Veteran Arms Struggle

After winning the series opener, Arkansas probably felt good about where it stood heading into Saturday because it had Will McEntire on the mound. After struggling his first couple of outings, the right-hander had been much better of late, posting a 2.19 ERA across his previous four starts.

He was no match for LSU’s powerful lineup, though. Pitching into the fifth, McEntire was charged with seven earned runs while striking out only two in 4 1/3 innings, earning his first loss of the year.

Even though he issued just one walk, McEntire’s issue was his command. He didn’t locate like he usually does and the Tigers made him pay by hitting the ball hard. Seven of the nine hits he gave up went for extra bases.

“He didn’t command the ball today,” Van Horn said. “I think he had one inning that was pretty good. Other than that, it was just a fight for him. He was up in the zone. You’ve got wind blowing out about 10 mph, air’s a lot thinner today, ball was flying. They were hitting some balls hard that just backspun. You’ve got to pitch down in the zone, and he didn’t do it.”

On top of that, McEntire had a hard time putting away batters. He actually got ahead 0-2 against eight of the 23 Tigers he faced, but they went 5 for 8 with three doubles and a home run in those at bats. Three of those hits came with the count still 0-2.

That was an issue in the nightcap, as well. Gavin Dugas’ two-run homer off Zack Morris and Tommy White’s grand slam off Dylan Carter were each hit in an 0-2 count.

“There was a lot of 0-2 hits,” Van Horn said. “I mean, if a guy hits an 0-2 pitch, goes down and gets it, give credit to him. But those were just mistakes.”

Morris was charged with the loss, as he gave up four runs — two earned — on three hits and a walk in his lone inning of work. Carter has been arguably Arkansas’ top bullpen arm, but he fave up six runs — five earned — on four hits and three walks in 1 2/3 innings.

Those two guys followed a short start by Cody Adcock. After pitching six shutout innings in his first start last weekend against Auburn, the right-hander was yanked after throwing just 44 pitches in 2 1/3 innings Saturday.

“They were all over him,” Van Horn said. “They were hitting him hard. Just needed to get him out because they were getting ready to hammer us.”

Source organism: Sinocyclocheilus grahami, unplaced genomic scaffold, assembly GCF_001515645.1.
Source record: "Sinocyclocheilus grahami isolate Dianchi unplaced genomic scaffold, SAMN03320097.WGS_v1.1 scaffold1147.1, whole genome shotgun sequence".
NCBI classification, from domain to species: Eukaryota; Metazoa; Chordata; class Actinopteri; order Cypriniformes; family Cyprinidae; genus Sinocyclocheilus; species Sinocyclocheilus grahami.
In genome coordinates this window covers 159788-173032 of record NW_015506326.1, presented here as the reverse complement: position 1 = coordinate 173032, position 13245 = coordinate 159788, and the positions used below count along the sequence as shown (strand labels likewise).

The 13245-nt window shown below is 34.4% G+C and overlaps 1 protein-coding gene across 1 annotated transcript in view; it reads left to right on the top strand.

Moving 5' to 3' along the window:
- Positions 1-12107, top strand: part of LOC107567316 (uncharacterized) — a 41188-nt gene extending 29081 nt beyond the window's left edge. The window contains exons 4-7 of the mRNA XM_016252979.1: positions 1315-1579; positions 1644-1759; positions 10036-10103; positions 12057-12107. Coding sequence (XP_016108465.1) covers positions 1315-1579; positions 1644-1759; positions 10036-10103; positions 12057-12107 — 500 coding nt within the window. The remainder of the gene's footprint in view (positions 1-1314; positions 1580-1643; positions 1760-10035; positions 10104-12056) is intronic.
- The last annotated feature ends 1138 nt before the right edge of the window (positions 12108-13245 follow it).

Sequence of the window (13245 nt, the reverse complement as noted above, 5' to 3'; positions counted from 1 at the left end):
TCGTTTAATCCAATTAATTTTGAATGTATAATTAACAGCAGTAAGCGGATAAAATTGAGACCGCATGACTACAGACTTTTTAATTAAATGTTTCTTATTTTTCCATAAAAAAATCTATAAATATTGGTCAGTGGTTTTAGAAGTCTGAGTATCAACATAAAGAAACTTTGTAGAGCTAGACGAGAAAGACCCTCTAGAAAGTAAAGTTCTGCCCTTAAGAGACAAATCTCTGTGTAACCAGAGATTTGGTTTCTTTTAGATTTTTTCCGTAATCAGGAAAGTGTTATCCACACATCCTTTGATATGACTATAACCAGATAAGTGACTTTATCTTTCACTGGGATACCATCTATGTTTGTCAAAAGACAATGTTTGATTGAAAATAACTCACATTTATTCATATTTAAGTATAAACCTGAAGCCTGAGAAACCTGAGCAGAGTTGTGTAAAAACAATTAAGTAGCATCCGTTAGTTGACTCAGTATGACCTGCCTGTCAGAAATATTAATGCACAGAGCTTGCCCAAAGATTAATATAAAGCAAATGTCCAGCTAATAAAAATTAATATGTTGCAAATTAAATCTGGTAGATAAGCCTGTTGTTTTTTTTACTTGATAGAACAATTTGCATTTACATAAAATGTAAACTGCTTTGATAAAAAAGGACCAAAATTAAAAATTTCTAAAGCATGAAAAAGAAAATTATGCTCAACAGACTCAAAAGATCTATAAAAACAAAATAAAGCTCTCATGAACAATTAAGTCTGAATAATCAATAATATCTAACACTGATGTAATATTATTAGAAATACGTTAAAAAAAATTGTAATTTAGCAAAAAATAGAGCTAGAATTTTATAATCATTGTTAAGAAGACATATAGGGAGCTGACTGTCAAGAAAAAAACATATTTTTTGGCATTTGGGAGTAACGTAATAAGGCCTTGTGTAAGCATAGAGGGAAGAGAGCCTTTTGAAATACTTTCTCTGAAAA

He actually left the game with a 4-3 lead, but was responsible for the runner on second who scored on a hit allowed by Morris. That means he officially gave up four earned runs on three hits.

That quartet of upperclassmen — McEntire, Adcock, Morris and Carter — combined for 9 1/3 innings Saturday and gave up 21 runs, 18 of which were earned, on 19 hits and six walks while striking out just seven.

Dealing with Dylan Crews

One player who could prevent Paul Skenes from going first overall in this summer’s MLB Draft is his teammate, center fielder Dylan Crews.

After hitting .356 with 40 home runs and 114 RBIs over his first two seasons at LSU, Crews has taken his game to another level this year. He entered the weekend second nationally with a .515 batting average and actually improved it against the Razorbacks.

Crews went 8 for 13 over the three games, which bumped him up to .531. Two of those hits were infield singles, but he also hit the ball extremely hard much of the weekend, including hitting a homer in all three games.

In the first game Saturday, he hit a line drive that cleared the left field wall thanks to a 111.3 mph exit velocity. In the nightcap, he didn’t hit the ball quite as hard — it had an exit velocity of “only” 110.3 mph — but it was the most impressive blast of the weekend, as it cleared the camera tower in left-center and had an estimated distance of 446 feet.

No measurements were provided for Crews’ 10th-inning home run Friday night, but it was to straight away center and hit well up the batter’s eye.